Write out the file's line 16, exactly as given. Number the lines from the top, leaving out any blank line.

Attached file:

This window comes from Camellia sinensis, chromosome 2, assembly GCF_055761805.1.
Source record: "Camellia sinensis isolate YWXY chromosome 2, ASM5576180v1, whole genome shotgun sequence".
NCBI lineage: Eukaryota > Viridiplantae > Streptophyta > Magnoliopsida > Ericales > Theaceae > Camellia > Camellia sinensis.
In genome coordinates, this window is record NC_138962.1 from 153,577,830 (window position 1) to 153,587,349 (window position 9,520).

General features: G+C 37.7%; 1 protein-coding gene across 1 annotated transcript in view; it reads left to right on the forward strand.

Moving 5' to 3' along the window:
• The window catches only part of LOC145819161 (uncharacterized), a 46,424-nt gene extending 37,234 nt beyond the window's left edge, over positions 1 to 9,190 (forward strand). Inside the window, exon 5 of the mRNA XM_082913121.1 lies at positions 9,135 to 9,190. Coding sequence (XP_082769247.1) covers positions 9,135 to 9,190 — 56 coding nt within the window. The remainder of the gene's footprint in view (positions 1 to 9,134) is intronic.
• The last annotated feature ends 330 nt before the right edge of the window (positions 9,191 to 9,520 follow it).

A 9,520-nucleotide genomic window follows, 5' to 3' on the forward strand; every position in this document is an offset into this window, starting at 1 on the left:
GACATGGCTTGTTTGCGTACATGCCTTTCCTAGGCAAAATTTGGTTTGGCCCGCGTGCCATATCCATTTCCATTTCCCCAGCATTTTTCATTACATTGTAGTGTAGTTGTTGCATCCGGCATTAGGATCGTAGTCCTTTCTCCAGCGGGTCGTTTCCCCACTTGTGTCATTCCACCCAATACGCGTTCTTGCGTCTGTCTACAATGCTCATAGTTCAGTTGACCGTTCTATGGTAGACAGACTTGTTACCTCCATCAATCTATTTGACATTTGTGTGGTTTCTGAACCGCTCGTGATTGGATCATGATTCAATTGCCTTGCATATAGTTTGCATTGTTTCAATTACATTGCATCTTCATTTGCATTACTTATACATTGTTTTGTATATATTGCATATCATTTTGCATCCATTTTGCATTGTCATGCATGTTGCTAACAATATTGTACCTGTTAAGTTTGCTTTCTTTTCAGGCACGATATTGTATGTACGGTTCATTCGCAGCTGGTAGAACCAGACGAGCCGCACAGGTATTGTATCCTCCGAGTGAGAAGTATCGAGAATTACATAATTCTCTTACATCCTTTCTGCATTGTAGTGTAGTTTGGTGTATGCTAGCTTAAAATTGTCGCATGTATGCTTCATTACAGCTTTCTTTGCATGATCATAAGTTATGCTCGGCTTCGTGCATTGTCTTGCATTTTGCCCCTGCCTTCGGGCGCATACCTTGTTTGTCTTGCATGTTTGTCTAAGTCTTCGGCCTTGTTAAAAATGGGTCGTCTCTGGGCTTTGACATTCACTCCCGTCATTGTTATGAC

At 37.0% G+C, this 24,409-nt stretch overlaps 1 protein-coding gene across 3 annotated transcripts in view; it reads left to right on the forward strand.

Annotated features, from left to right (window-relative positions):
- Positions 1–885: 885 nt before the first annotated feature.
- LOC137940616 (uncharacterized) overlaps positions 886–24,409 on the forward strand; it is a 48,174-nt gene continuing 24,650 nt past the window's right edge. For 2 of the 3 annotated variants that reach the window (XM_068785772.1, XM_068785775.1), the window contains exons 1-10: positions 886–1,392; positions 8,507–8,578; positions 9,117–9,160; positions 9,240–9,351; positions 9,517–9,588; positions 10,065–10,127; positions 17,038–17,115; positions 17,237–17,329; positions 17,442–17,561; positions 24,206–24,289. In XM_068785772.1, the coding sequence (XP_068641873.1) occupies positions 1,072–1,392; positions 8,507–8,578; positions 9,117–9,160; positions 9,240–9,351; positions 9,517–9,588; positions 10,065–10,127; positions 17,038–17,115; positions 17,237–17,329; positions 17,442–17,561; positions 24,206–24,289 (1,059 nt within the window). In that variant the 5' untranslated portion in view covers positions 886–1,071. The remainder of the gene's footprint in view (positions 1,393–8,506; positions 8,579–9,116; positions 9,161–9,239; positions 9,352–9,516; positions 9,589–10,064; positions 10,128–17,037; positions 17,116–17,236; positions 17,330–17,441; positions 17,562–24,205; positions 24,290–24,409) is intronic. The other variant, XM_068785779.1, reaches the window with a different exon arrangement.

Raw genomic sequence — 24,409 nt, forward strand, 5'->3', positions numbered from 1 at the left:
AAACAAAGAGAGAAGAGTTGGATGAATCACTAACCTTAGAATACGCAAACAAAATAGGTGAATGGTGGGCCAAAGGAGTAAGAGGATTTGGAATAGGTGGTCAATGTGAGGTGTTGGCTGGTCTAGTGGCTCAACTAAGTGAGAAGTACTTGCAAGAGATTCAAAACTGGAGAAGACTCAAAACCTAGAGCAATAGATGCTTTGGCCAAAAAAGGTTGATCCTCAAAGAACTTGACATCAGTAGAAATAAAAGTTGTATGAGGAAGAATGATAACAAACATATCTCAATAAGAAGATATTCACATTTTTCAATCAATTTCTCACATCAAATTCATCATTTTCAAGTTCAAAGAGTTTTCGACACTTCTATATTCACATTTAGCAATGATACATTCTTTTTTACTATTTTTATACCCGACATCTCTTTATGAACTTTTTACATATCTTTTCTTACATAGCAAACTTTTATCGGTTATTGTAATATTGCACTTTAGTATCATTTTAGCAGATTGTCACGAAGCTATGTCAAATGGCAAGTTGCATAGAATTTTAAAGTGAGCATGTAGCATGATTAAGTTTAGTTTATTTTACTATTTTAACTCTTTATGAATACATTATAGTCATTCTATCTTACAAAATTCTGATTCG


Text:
AAACAAAGAGAGAAGAGTTGGATGAATCACTAACCTTAGAATACGCAAACAAAATAGGTGAATGGTGGGCCAAAGGAGTAAGAGGATTTGGAATAGGTGGTCAATGTGAGGTGTTGGCTGGTCTAGTGGCTCAACTAAGTGAGAAGTACTTGCAAGAGATTCAAAACTGGAGAAGACTCAAAACCTAGAGCAATAGATGCTTTGGCCAAAAAAGGTTGATCCTCAAAGAACTTGACATCAGTAGAAATAAAAGTTGTATGAGGAAGAATGATAACAAACATATCTCAATAAGAAGATATTCACATTTTTCAATCAATTTCTCACATCAAATTCATCATTTTCAAGTTCAAAGAGTTTTCGACACTTCTATATTCACATTTAGCAATGATACATTCTTTTTTACTATTTTTATACCCGACATCTCTTTATGAACTTTTTACATATCTTTTCTTACATAGCAAACTTTTATCGGTTATTGTAATATTGCACTTTAGTATCATTTTAGCAGATTGTCACGAAGCTATGTCAAATGGCAAGTTGCATAGAATTTTAAAGTGAGCATGTAGCATGATTAAGTTTAGTTTATTTTACTATTTTAACTCTTTATGAATACATTATAGTCATTCTATCTTACAAAATTCTGATTCG